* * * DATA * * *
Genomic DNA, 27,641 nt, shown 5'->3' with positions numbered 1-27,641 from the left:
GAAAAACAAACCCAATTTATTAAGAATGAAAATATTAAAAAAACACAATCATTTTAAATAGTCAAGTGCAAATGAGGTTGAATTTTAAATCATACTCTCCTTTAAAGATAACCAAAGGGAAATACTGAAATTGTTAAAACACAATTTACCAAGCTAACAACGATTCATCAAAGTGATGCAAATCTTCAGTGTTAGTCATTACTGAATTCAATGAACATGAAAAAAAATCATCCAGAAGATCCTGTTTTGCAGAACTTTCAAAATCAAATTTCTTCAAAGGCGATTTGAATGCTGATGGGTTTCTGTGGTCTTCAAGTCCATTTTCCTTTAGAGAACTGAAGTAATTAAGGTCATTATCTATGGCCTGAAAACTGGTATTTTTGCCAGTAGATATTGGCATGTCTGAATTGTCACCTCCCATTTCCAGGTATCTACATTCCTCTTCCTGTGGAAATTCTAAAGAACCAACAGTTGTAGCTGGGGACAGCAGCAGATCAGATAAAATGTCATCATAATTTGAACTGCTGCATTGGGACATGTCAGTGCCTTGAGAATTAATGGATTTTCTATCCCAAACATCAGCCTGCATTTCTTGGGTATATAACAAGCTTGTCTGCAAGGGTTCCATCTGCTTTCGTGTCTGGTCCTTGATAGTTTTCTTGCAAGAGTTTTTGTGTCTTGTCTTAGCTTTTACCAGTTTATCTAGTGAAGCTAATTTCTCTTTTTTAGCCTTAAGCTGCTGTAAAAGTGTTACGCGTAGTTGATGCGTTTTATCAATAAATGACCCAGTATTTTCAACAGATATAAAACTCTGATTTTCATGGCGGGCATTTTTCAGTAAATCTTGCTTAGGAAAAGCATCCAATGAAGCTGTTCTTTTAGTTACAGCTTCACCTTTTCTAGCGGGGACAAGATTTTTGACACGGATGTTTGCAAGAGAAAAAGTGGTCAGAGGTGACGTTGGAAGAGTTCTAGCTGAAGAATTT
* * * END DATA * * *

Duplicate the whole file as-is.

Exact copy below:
Genomic DNA, 27,641 nt, shown 5'->3' with positions numbered 1-27,641 from the left:
GAAAAACAAACCCAATTTATTAAGAATGAAAATATTAAAAAAACACAATCATTTTAAATAGTCAAGTGCAAATGAGGTTGAATTTTAAATCATACTCTCCTTTAAAGATAACCAAAGGGAAATACTGAAATTGTTAAAACACAATTTACCAAGCTAACAACGATTCATCAAAGTGATGCAAATCTTCAGTGTTAGTCATTACTGAATTCAATGAACATGAAAAAAAATCATCCAGAAGATCCTGTTTTGCAGAACTTTCAAAATCAAATTTCTTCAAAGGCGATTTGAATGCTGATGGGTTTCTGTGGTCTTCAAGTCCATTTTCCTTTAGAGAACTGAAGTAATTAAGGTCATTATCTATGGCCTGAAAACTGGTATTTTTGCCAGTAGATATTGGCATGTCTGAATTGTCACCTCCCATTTCCAGGTATCTACATTCCTCTTCCTGTGGAAATTCTAAAGAACCAACAGTTGTAGCTGGGGACAGCAGCAGATCAGATAAAATGTCATCATAATTTGAACTGCTGCATTGGGACATGTCAGTGCCTTGAGAATTAATGGATTTTCTATCCCAAACATCAGCCTGCATTTCTTGGGTATATAACAAGCTTGTCTGCAAGGGTTCCATCTGCTTTCGTGTCTGGTCCTTGATAGTTTTCTTGCAAGAGTTTTTGTGTCTTGTCTTAGCTTTTACCAGTTTATCTAGTGAAGCTAATTTCTCTTTTTTAGCCTTAAGCTGCTGTAAAAGTGTTACGCGTAGTTGATGCGTTTTATCAATAAATGACCCAGTATTTTCAACAGATATAAAACTCTGATTTTCATGGCGGGCATTTTTCAGTAAATCTTGCTTAGGAAAAGCATCCAATGAAGCTGTTCTTTTAGTTACAGCTTCACCTTTTCTAGCGGGGACAAGATTTTTGACACGGATGTTTGCAAGAGAAAAAGTGGTCAGAGGTGACGTTGGAAGAGTTCTAGCTGAAGAATTT